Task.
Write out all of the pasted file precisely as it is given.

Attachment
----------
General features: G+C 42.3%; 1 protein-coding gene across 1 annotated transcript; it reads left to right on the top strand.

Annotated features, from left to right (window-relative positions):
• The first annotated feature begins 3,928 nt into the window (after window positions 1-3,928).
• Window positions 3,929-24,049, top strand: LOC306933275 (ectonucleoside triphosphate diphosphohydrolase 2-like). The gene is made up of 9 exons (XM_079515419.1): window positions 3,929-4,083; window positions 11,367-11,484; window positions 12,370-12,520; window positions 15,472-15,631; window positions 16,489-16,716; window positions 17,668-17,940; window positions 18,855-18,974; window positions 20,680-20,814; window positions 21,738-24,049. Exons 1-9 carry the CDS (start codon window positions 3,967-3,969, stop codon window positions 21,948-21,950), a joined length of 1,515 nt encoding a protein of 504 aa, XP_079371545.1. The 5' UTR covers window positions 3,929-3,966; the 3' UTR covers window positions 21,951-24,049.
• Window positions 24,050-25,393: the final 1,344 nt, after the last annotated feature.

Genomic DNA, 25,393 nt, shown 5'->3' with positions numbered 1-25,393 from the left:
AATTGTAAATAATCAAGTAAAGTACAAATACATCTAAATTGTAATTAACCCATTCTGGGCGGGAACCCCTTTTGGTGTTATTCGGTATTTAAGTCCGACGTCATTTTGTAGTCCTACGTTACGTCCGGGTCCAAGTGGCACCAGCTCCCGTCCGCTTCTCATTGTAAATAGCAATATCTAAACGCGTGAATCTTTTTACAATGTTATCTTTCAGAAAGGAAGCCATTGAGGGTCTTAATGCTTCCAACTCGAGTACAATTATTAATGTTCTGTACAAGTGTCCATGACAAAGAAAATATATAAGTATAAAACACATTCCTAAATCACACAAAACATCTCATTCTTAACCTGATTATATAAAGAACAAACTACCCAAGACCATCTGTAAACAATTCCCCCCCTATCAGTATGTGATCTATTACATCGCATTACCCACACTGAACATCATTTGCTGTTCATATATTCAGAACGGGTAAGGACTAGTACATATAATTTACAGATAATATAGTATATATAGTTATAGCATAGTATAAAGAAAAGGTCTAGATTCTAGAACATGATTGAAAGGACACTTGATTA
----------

General features: G+C 42.3%; 1 protein-coding gene across 1 annotated transcript; it reads left to right on the top strand.

Annotated features, from left to right (window-relative positions):
• The first annotated feature begins 3,928 nt into the window (after window positions 1-3,928).
• Window positions 3,929-24,049, top strand: LOC306933275 (ectonucleoside triphosphate diphosphohydrolase 2-like). The gene is made up of 9 exons (XM_079515419.1): window positions 3,929-4,083; window positions 11,367-11,484; window positions 12,370-12,520; window positions 15,472-15,631; window positions 16,489-16,716; window positions 17,668-17,940; window positions 18,855-18,974; window positions 20,680-20,814; window positions 21,738-24,049. Exons 1-9 carry the CDS (start codon window positions 3,967-3,969, stop codon window positions 21,948-21,950), a joined length of 1,515 nt encoding a protein of 504 aa, XP_079371545.1. The 5' UTR covers window positions 3,929-3,966; the 3' UTR covers window positions 21,951-24,049.
• Window positions 24,050-25,393: the final 1,344 nt, after the last annotated feature.

Genomic DNA, 25,393 nt, shown 5'->3' with positions numbered 1-25,393 from the left:
AATTGTAAATAATCAAGTAAAGTACAAATACATCTAAATTGTAATTAACCCATTCTGGGCGGGAACCCCTTTTGGTGTTATTCGGTATTTAAGTCCGACGTCATTTTGTAGTCCTACGTTACGTCCGGGTCCAAGTGGCACCAGCTCCCGTCCGCTTCTCATTGTAAATAGCAATATCTAAACGCGTGAATCTTTTTACAATGTTATCTTTCAGAAAGGAAGCCATTGAGGGTCTTAATGCTTCCAACTCGAGTACAATTATTAATGTTCTGTACAAGTGTCCATGACAAAGAAAATATATAAGTATAAAACACATTCCTAAATCACACAAAACATCTCATTCTTAACCTGATTATATAAAGAACAAACTACCCAAGACCATCTGTAAACAATTCCCCCCCTATCAGTATGTGATCTATTACATCGCATTACCCACACTGAACATCATTTGCTGTTCATATATTCAGAACGGGTAAGGACTAGTACATATAATTTACAGATAATATAGTATATATAGTTATAGCATAGTATAAAGAAAAGGTCTAGATTCTAGAACATGATTGAAAGGACACTTGATTA